ship might result to some
of its borrowers. This
doubt was resolved dur-
ing the time of occupancy
of the Kirby Center when,
one quiet weekend, the
safe was blown open, and
all of the pledged jewelry
which had been stored
therein was stolen and
never recovered. This
was a crippling blow to
the association and, de-
spite the fact that it was
free of liability on techni-
cal grounds, the associa-
tion made reparations to
its many clients and it
survived the disaster.
When Jewish activities
on the near East Side trans-
ferred to the Twelfth Street
area, the Hebrew Free Loan
went along. It located its
offices in the very heart of
this district at the corner of
Clairmount and Twelfth.
Subsequently, its office
was moved to the corner of
Linwood and Blaine where
it found itself installed with
grandeur and grace for, not
only did it occupy a large
building which had once
been the branch of the de-
funct Nation Bank of De-
troit, but the next-door
neighbor was the Blaine
Street Shul.
This was a period of
feverish activity and fi-
nance following the Wall
Street crash and leading
into the war years. They
were the busiest years of the
association on both the
downward wave of the De-
pression and the upward
wave of recovery. It had a
permanent staff of two in
addition to a part-time staff
and a host of volunteers, all
kept quite busy.
The association moved
in successive stages and
over the years has been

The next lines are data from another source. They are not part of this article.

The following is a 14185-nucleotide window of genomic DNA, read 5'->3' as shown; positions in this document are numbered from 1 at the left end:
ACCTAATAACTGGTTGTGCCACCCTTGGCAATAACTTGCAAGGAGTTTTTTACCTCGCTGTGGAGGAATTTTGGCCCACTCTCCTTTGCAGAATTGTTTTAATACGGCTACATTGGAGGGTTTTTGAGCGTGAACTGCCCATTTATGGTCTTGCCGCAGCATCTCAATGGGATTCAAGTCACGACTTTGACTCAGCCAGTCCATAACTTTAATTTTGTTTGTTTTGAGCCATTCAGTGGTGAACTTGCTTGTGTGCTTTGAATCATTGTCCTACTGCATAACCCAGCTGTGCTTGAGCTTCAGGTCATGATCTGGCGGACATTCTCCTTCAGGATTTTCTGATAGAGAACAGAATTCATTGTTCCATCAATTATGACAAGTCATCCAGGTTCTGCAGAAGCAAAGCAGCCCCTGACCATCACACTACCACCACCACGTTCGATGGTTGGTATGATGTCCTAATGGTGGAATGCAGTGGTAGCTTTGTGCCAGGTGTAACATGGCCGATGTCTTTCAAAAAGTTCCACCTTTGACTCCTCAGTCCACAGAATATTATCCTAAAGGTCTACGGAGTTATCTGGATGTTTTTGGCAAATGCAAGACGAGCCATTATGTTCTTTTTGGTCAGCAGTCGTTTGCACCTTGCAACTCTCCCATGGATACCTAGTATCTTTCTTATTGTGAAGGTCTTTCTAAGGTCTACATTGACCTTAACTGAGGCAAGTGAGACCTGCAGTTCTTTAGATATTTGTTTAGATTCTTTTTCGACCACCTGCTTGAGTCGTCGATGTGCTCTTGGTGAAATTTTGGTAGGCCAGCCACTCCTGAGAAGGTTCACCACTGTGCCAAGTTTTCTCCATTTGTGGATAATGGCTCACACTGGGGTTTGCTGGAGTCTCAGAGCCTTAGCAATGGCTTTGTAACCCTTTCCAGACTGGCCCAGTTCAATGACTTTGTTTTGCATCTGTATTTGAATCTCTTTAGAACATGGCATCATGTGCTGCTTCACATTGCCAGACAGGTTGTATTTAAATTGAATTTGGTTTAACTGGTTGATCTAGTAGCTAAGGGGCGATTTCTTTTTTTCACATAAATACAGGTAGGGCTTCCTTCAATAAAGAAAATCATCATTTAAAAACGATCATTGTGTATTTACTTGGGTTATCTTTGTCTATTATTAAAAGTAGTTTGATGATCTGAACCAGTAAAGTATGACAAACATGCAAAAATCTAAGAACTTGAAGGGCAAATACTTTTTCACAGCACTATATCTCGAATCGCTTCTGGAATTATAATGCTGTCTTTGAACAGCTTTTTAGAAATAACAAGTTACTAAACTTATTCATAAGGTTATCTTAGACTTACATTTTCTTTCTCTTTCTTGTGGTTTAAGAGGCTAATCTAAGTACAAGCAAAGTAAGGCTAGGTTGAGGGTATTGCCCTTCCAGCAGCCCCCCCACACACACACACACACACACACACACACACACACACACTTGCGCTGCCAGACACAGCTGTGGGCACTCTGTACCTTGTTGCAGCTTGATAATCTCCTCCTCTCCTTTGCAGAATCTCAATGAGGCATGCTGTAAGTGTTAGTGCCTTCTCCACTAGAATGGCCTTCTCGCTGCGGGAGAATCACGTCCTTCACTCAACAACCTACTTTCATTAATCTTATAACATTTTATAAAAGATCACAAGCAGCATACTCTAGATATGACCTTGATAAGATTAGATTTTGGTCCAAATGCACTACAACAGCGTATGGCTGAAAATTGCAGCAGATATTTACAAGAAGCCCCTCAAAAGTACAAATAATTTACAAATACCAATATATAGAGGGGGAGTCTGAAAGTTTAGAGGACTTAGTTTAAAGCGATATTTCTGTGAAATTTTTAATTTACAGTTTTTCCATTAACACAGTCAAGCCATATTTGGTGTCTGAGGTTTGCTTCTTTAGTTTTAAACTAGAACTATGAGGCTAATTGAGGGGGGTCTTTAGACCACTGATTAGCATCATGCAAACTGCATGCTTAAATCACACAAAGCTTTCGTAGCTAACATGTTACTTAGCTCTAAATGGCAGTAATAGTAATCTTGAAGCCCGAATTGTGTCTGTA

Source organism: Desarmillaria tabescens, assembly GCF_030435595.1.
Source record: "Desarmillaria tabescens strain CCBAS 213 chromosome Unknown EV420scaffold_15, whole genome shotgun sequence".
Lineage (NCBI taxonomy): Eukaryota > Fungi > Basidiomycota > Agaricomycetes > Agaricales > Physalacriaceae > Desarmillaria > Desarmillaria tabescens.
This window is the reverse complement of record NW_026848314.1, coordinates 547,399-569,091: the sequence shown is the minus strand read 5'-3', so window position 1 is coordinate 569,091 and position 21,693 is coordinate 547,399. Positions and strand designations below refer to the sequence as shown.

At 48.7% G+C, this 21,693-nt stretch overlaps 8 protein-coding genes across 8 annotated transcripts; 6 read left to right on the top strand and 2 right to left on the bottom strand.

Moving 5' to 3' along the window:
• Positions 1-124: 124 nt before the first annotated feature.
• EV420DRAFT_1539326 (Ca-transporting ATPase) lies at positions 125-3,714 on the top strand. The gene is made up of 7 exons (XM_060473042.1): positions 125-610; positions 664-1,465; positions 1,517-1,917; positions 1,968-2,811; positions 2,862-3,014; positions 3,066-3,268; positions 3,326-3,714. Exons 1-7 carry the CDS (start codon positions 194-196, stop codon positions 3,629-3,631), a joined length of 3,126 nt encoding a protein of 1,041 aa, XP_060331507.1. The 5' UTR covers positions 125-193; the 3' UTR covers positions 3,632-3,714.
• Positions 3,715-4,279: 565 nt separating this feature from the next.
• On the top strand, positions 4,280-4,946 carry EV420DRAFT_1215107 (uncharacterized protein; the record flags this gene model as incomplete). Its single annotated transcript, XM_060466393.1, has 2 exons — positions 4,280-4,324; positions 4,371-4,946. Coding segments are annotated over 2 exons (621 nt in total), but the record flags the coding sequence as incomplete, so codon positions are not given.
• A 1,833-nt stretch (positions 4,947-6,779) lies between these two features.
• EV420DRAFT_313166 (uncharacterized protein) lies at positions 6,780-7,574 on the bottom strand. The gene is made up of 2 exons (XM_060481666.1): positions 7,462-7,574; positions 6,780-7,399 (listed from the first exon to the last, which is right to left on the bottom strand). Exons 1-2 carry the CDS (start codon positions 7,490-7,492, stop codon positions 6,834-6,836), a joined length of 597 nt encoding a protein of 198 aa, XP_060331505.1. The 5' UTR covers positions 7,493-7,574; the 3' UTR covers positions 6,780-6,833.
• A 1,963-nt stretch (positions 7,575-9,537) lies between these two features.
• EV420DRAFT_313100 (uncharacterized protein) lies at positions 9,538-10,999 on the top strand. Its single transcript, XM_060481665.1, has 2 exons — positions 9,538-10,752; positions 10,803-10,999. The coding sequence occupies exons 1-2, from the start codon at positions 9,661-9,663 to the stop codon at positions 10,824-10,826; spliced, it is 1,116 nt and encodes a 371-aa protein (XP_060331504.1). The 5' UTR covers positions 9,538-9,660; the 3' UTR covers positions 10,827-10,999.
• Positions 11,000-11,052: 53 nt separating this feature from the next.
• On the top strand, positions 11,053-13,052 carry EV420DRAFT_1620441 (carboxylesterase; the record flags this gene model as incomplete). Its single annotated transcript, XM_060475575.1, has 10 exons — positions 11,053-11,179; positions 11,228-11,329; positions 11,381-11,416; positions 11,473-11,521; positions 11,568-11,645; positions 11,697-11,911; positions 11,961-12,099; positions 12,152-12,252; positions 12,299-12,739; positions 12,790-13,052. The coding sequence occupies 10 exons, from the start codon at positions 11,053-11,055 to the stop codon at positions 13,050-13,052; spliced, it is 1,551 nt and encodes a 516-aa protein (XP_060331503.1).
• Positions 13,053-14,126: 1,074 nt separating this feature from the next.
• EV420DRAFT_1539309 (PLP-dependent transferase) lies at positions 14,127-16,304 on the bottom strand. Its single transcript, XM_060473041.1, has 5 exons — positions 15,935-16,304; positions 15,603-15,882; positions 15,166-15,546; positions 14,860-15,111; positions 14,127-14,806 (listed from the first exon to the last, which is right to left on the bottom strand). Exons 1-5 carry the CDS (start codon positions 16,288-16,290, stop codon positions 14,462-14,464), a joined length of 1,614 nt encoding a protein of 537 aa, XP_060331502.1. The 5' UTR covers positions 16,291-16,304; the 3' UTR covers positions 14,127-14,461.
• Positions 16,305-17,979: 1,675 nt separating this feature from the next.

located at the corner of
Linwood and Clair-
mount, Linwood and
Davison, Davison and
Petoskey in the Commu-
nity Center Branch

Building, Meyers Road,
and Ten Mile Road in
Oak Park. It is located
now in the United He-
brew Schools Building on
12 Mile Road in South-
field.
The association now
makes loans of various
amounts to $2,000, and in
exceptional cases even
higher. The doors of the
association were never
closed to its clients and were
even open during the bank
holiday years ago, when it
still operated on a cash
basis, never turning down a
worthwhile applicant.
It has served the commu-
nity through periods of ad-
versity and prosperity,
through refugee years and
the sorrows of Detroit resi-
dents. Applicants were
helped with loans for oppor-
tunity as well as loans of
necessity. Its loans have
reached from those of serv-
ing, stark poverty, through
growth and development
and opportunity, through,
times of joy and ceremony
for families celebrating
Bnai Mitzva and marriages,
and into illness and
tragedy. It has lent funds for
medical bills, funerals and
grave markers.
The loans in 1922 aver-
aged $27 and in 1928 the
average had grown to $101.
The fact that only $100 was
uncollectible during that
period is convincing evi-
dence that the average man
is honest, especially when
he knows that he has not
been exploited in the help
extended to him.
In 1922, $14,300 was
loaned; in 1937 the total
amount lent had increased
to $186,000.
At a special meeting of
the Board in 1941, a sum